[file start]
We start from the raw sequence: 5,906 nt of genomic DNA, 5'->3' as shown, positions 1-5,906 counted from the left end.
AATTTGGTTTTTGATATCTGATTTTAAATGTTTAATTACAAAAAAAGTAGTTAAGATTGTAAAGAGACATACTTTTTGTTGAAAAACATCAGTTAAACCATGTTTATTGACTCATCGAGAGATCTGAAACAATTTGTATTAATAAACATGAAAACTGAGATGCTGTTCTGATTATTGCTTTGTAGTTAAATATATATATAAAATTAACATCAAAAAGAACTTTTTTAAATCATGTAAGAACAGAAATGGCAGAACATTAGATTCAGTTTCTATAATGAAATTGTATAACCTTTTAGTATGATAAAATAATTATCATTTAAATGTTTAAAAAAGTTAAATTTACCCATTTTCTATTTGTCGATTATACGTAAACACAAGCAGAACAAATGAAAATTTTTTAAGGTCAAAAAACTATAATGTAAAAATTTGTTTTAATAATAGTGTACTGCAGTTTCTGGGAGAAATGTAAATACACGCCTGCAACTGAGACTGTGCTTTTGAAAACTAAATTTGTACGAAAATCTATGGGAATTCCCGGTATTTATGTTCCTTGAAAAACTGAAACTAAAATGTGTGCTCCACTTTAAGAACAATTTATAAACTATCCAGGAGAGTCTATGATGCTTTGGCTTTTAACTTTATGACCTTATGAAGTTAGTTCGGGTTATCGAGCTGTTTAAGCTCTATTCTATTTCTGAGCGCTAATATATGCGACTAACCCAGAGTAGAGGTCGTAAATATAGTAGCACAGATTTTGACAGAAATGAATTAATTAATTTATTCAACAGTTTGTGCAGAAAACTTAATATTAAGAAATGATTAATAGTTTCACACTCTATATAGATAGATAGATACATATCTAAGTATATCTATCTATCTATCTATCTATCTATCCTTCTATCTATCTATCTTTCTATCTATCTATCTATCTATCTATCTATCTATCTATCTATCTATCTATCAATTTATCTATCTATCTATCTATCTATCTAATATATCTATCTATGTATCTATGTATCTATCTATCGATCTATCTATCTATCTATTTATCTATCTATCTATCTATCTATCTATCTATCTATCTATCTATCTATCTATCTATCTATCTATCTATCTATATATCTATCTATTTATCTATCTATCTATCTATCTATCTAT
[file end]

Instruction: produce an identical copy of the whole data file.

We start from the raw sequence: 5,906 nt of genomic DNA, 5'->3' as shown, positions 1-5,906 counted from the left end.
AATTTGGTTTTTGATATCTGATTTTAAATGTTTAATTACAAAAAAAGTAGTTAAGATTGTAAAGAGACATACTTTTTGTTGAAAAACATCAGTTAAACCATGTTTATTGACTCATCGAGAGATCTGAAACAATTTGTATTAATAAACATGAAAACTGAGATGCTGTTCTGATTATTGCTTTGTAGTTAAATATATATATAAAATTAACATCAAAAAGAACTTTTTTAAATCATGTAAGAACAGAAATGGCAGAACATTAGATTCAGTTTCTATAATGAAATTGTATAACCTTTTAGTATGATAAAATAATTATCATTTAAATGTTTAAAAAAGTTAAATTTACCCATTTTCTATTTGTCGATTATACGTAAACACAAGCAGAACAAATGAAAATTTTTTAAGGTCAAAAAACTATAATGTAAAAATTTGTTTTAATAATAGTGTACTGCAGTTTCTGGGAGAAATGTAAATACACGCCTGCAACTGAGACTGTGCTTTTGAAAACTAAATTTGTACGAAAATCTATGGGAATTCCCGGTATTTATGTTCCTTGAAAAACTGAAACTAAAATGTGTGCTCCACTTTAAGAACAATTTATAAACTATCCAGGAGAGTCTATGATGCTTTGGCTTTTAACTTTATGACCTTATGAAGTTAGTTCGGGTTATCGAGCTGTTTAAGCTCTATTCTATTTCTGAGCGCTAATATATGCGACTAACCCAGAGTAGAGGTCGTAAATATAGTAGCACAGATTTTGACAGAAATGAATTAATTAATTTATTCAACAGTTTGTGCAGAAAACTTAATATTAAGAAATGATTAATAGTTTCACACTCTATATAGATAGATAGATACATATCTAAGTATATCTATCTATCTATCTATCTATCTATCCTTCTATCTATCTATCTTTCTATCTATCTATCTATCTATCTATCTATCTATCTATCTATCTATCTATCAATTTATCTATCTATCTATCTATCTATCTAATATATCTATCTATGTATCTATGTATCTATCTATCGATCTATCTATCTATCTATTTATCTATCTATCTATCTATCTATCTATCTATCTATCTATCTATCTATCTATCTATCTATCTATCTATCTATATATCTATCTATTTATCTATCTATCTATCTATCTATCTAT